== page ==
Why don’t you try just being quiet?
If you can find some silence, maybe
you can listen to it. How it works
is interesting. I really can’t
explain it, but you know it when
it’s happening. You realize
you’re marveling at apple blossoms
and how they’re clustered on the tree
and you see the bees meticulously
attending every blossom there,
and you think the tree is kind of sighing.
Such careful beauty in the making.
And then you think, it’s really quiet,
but I am not alone in this world.
That’s how you know it’s happening,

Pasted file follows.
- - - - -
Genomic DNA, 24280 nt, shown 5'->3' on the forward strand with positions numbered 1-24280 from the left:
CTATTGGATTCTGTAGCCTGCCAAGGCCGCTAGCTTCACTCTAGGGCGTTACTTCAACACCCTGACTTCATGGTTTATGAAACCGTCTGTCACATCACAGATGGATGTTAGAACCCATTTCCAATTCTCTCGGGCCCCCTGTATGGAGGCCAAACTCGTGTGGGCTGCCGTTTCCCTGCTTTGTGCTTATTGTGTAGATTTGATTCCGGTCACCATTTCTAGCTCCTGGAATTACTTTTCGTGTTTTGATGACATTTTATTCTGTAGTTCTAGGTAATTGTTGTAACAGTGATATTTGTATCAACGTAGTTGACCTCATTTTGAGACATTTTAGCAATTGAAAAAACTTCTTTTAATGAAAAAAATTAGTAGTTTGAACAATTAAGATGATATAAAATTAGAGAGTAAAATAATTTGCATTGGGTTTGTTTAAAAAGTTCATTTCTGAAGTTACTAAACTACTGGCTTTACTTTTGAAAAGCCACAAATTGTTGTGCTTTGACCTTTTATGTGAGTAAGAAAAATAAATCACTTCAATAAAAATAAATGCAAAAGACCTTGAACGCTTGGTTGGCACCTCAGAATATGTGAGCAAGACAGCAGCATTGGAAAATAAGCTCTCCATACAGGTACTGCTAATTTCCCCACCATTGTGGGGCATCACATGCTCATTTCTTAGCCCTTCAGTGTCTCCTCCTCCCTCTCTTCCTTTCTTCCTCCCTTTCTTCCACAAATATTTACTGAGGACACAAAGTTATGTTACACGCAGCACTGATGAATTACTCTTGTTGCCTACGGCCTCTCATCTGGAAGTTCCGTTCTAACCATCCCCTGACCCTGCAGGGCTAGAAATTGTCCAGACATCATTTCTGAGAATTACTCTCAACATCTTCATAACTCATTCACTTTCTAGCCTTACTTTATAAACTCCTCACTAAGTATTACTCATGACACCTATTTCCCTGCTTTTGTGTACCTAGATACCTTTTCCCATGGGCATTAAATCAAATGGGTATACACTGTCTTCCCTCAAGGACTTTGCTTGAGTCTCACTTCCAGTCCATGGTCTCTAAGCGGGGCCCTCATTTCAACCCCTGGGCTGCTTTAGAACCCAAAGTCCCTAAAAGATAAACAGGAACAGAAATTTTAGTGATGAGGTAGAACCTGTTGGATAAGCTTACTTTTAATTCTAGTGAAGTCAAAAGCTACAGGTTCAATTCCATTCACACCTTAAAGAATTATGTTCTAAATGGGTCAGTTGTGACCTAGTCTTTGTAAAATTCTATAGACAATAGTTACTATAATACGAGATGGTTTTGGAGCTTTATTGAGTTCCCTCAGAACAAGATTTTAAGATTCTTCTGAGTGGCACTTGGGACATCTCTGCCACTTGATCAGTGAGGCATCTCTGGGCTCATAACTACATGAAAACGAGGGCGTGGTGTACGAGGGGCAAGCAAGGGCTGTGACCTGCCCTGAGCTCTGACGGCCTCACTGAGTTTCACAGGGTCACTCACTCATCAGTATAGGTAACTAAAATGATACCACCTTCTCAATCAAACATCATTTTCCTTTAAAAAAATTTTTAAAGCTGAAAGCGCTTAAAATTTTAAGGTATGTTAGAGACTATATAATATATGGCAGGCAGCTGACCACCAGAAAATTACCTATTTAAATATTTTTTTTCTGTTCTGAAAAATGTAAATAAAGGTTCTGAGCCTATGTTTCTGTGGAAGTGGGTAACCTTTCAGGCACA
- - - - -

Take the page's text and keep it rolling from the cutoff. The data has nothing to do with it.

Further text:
there’s something solemn and wonderful
in the quiet, a slow and steady ease.
Whether the tree is actually sighing
is beside the point. It’s better to wonder,
you needn’t be precise with quiet,
it just becomes another thing.
It isn’t a science, it’s an art,
like love, or a dog who’s pretty good,
asleep in the grass beneath the tree.
Manning, a Kentucky native, is a Pulitzer Prize finalist and author, most recently, of One Man’s Dark
This story is part of TIME’s August 6 special issue on the American South. Discover more from the issue here.
This appears in the August 06, 2018 issue of TIME.